Independent children’s publisher, Nosy Crow, who are currently partnering with The Guardian to manage a children’s book blog for adult readers of children’s fiction, also have a comprehensive website and blog of their own.
One of the things they have been posting about is their exploration into the way that new media technology and apps are changing the way we read and share stories together.
One of the benefits of purchasing a book by one of the authors writing under the banner of Nosy Crow publishers is that as well as reading the stories, you also get to listen to them. Each book in the Stories Aloud series comes with an audio file of the story, read in children’s voices, and replete with music and appropriate sound track of noises to enhance the story listening experience.
In the past, this kind of package would have been offered as a cassette or CD that came with the book. Now all you have to do is simply use your phone, iPod touch, or tablet to download a QR code reader, and scan the code on the inside of the book’s cover to access the audio file of the story.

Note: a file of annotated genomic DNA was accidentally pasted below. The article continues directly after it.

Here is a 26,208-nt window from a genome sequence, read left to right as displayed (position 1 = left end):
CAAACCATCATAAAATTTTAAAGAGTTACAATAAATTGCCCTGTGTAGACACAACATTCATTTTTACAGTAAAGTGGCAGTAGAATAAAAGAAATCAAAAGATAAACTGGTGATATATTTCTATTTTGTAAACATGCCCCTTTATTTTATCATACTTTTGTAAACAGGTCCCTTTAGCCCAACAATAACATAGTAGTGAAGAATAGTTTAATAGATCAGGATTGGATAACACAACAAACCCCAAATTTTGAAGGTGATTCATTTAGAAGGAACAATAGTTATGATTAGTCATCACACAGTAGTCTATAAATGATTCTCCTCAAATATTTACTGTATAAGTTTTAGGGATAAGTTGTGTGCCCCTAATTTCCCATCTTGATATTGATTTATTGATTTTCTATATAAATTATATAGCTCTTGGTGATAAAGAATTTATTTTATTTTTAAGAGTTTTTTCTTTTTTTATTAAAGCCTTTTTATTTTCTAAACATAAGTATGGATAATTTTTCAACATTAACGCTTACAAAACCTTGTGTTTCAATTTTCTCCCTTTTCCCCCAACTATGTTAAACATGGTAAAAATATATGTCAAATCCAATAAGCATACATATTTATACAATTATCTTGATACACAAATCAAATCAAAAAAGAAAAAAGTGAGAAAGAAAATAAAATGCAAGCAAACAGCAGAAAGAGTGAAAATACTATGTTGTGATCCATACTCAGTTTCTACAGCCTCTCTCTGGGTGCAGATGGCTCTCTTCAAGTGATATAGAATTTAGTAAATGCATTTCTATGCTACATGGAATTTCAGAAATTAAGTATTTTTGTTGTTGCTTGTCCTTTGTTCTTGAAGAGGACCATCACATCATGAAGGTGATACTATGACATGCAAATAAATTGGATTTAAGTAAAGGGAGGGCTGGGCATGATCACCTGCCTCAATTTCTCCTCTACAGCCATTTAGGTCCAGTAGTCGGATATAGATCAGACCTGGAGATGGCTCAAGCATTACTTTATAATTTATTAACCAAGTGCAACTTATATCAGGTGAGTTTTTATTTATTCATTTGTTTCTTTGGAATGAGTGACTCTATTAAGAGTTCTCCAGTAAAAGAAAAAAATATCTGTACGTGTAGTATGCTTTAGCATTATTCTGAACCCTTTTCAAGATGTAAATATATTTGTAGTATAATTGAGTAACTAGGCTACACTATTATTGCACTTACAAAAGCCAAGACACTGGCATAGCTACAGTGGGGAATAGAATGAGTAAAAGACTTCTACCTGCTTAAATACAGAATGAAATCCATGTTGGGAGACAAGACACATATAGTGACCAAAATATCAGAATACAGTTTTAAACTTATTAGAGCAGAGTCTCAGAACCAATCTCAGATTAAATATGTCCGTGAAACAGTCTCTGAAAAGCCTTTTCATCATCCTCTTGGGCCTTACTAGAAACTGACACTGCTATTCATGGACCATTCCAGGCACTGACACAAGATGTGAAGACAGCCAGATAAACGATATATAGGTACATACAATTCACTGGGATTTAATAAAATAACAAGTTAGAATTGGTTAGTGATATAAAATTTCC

Once you have ‘read’ the story with your scanning device you can then keep it and listen to it as many times as you like, either whenever you are online or by saving the story as a file on your computer or phone.
This is a great way to encourage children to read along with a text as you can play the file and read the book alongside it. As it is delivered in children’s voices it also gives the child who owns the book the belief that they can read, because the other children are showing them that it is possible for children to read.
Quite often children do not feel empowered to try reading out loud for themselves, or only if they know a word very well, because they are, for the most part, reading only to adults. They often don’t think about the fact that those adults who know what to do, only know what to do because they learned to do it themselves when they were children. They cannot imagine being grown up, and they can be nervous of making a mistake in front of an adult.
It really helps a child’s confidence when they hear other children reading fluently because they have a role model they can copy from and aspire to be like.